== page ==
traditionalguy said...

Some here seem to have no idea what Resolve means. It is a triggered emotion that will not leave a real man until the enemy is found AND defeated.

Tank said...

I'll say this about Cruz.

1. He has the right enemies.

2. He drives them batshit crazy. Four years of that would be joyful.

Mrs. Tank and I are going to see Miranda Lambert this weekend at MSG. I'm sure there will be loud guitars, because modern country is pretty rocked up (and thank God for that).

Not sure if she has any 911 songs. Alan Jackson had a good one which he played at Carnegie Hall last year.

Laslo Spatula said...

"Did Pearl Harbor inspire anybody?"

Here.

I am Laslo.

Tank said...

Reading my own comment, it occurs to me that, if you like rocked up music, and loud guitar, and people who still love America, well, you'd get all of that now in country music.

chickelit said...

garage mahal ♤♡♢♧ said...

No matter. I'm inspired by his new handle, It reminds me of Led Zeppelin IV -- the one where they started using the runes. One for each mood. I'll bet garage is a euchre player as well.

Lem said...

Did Ted Cruz set up a trap for people to question his "sincerity" about his music taste?

Does Ted Cruz listen to Taylor Swift?... Shake it off Ted ;)

Michael K said...

"'ll say this about Cruz.

1. He has the right enemies.

2. He drives them batshit crazy. Four years of that would be joyful. "

Agree 100%.

That doesn't mean I'll vote for him but it is nice to see the left go nuts.

paminwi said...

I get the switch. 9/11 was truly a moment in my life where my appreciation for my country became much clearer and more focused than it had ever been in the past. I came to appreciate all my mom and dad had done for me, taught me, gave me emotionally in a way I had never truly articulated before. I personally did not make the music switch but can say my husband 100% made the switch because it was there in my ears every time we got in the car! (When you drive you pick the music!)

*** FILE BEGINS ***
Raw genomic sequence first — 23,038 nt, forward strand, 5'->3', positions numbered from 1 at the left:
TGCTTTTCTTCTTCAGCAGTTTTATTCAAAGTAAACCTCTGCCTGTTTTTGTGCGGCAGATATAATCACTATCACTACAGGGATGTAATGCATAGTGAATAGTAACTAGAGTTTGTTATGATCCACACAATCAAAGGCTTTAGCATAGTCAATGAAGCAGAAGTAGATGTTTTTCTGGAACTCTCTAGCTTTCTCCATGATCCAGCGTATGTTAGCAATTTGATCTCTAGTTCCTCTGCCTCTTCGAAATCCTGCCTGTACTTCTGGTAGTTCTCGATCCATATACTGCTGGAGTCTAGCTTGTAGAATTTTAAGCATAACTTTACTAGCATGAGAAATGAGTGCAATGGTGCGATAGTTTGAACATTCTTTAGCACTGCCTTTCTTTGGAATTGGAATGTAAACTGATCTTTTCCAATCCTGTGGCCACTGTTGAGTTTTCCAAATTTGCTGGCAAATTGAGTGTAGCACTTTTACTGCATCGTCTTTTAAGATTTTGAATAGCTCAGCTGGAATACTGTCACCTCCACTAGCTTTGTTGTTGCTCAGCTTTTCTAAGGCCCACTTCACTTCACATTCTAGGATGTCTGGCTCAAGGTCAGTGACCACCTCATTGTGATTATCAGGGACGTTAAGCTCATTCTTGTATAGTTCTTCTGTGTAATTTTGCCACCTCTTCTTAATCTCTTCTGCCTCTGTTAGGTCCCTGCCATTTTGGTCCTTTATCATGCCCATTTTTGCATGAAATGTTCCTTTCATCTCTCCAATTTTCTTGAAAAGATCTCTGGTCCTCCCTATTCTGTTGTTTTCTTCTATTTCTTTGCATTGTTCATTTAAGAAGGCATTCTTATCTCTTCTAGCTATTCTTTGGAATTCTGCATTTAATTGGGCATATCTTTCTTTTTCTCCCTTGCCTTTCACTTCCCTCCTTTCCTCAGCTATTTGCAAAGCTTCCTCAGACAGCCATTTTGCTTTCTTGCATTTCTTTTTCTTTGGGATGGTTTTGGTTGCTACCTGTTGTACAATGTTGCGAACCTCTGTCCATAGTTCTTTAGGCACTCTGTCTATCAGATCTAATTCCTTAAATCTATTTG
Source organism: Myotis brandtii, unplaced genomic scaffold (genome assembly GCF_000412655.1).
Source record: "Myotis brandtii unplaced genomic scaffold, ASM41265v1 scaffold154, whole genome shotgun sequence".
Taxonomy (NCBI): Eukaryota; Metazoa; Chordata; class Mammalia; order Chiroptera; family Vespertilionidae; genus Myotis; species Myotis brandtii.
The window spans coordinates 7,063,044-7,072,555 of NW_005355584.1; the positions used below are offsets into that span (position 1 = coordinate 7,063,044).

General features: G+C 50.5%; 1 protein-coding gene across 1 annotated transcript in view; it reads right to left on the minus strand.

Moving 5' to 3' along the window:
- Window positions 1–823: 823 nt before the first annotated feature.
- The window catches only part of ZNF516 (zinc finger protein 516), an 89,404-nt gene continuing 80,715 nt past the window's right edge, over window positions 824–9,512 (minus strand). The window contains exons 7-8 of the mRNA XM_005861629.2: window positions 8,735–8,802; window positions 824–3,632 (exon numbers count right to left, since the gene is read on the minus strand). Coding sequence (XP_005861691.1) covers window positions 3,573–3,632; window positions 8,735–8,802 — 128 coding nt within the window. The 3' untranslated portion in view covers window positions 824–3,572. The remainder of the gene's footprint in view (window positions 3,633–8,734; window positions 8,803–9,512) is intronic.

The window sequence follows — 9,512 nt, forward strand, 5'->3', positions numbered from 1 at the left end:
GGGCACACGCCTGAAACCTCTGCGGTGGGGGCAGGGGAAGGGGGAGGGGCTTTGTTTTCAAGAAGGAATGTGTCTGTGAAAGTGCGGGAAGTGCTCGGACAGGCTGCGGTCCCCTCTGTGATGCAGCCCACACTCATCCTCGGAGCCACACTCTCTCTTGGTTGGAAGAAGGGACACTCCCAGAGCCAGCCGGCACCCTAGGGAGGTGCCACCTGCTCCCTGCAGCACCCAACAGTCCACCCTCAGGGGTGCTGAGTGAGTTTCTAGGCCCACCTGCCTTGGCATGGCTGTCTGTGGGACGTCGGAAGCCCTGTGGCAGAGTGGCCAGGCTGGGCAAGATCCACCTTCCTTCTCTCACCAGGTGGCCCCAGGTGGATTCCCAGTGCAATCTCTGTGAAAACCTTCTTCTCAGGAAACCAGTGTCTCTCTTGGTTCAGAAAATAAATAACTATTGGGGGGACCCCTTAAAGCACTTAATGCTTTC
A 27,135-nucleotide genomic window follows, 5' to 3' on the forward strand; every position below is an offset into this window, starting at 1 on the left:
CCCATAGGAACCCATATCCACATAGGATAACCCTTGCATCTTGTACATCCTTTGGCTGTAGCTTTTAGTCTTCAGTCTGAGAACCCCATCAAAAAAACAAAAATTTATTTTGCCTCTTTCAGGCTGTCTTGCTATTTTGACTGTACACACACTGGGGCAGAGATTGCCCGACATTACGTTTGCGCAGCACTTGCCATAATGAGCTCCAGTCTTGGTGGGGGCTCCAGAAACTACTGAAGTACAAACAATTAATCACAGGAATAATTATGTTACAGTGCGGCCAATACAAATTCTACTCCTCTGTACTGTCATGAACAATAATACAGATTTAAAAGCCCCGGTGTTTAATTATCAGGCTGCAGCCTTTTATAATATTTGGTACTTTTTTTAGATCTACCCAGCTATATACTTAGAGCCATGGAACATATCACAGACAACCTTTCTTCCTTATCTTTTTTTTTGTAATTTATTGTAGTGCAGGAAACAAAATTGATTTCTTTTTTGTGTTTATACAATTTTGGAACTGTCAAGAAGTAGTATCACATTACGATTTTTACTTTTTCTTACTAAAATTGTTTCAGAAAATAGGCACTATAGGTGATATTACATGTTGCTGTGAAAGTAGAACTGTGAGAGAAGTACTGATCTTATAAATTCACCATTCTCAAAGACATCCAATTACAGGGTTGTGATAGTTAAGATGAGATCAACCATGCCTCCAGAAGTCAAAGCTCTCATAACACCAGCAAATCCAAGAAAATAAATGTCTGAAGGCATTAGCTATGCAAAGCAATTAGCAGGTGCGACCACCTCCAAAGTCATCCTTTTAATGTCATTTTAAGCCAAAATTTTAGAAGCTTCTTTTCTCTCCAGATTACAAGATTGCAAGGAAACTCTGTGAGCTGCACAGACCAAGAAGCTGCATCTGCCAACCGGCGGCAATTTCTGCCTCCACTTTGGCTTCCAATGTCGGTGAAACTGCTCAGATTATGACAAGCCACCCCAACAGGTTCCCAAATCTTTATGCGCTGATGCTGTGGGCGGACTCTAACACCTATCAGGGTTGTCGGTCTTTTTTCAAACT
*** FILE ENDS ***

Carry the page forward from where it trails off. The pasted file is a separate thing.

But, I get why some need to make fun of Cruz cause they don't get it, don't want to get it and somehow the demeaning of Cruz makes them feel better about themselves. Kind of like the bully thing that kids do.

Earnest Prole said...

To start, google Wikipedia: List of songs about the September 11 attacks, and focus on 2001–02. I’m guessing that like most people, Cruz’s impression was formed by a few songs and not by a statistical analysis of the whole lot. My sense from the time was that the most popular rock songs communicated the effects of the attack on individuals, while the most popular country songs communicated what the attack meant for the nation as a whole — in other words, pretty much what you would expect.

chickelit said...

Beck released an album called "Sea Change" in 2002 which was metaphorical.

Country music responded to 9/11 in a heartfelt way; rock music mostly chose to remain silent.

Meade said...

"There is no such thing as rock music. It's called rock and roll. Boiled down further, there is blues, and then everything else."

Thick As A Garage Mahal.

Drago said...

garage mahal ♤♡♢♧: "To say 9/11 turned you into a country music fan is the best (and saddest) dog whistle quotes in history."

Now that is quite a sweeping statement for a middle school scholar to make.

I wonder, how long have "dog whistles" been offered up?

What was the very first "dog whistle" uttered and where?

Mark O said...

Imagine criticizing Obama's musical choices in 2008. The swooning was endless.

Meanwhile, Hillary seeks Orwellian censorship over her critics. Please mock her.

http://dailycaller.com/2015/03/25/here-are-the-words-hillarys-supporters-wont-let-you-say/

Thorley Winston said...

Post 9/11, Country music was full of people who wanted America (and Bush) to win. Post 9/11, rock and roll was NOT full of performers who felt that way.

With the exceptions of Toby Keith, Darryl Worley and Charlie Daniels, most of the music that came out after 9/11 about 9/11 seemed to deal with feelings of grief and loss. Keith, Worley and Daniels actually put out songs that expressed their anger which was an honest emotion that a lot of other artists for whatever reasons didn’t express in their songs about a terrorist attack on America even though we’ve had lots of songs full of anger about America or (real or perceived) problems in America.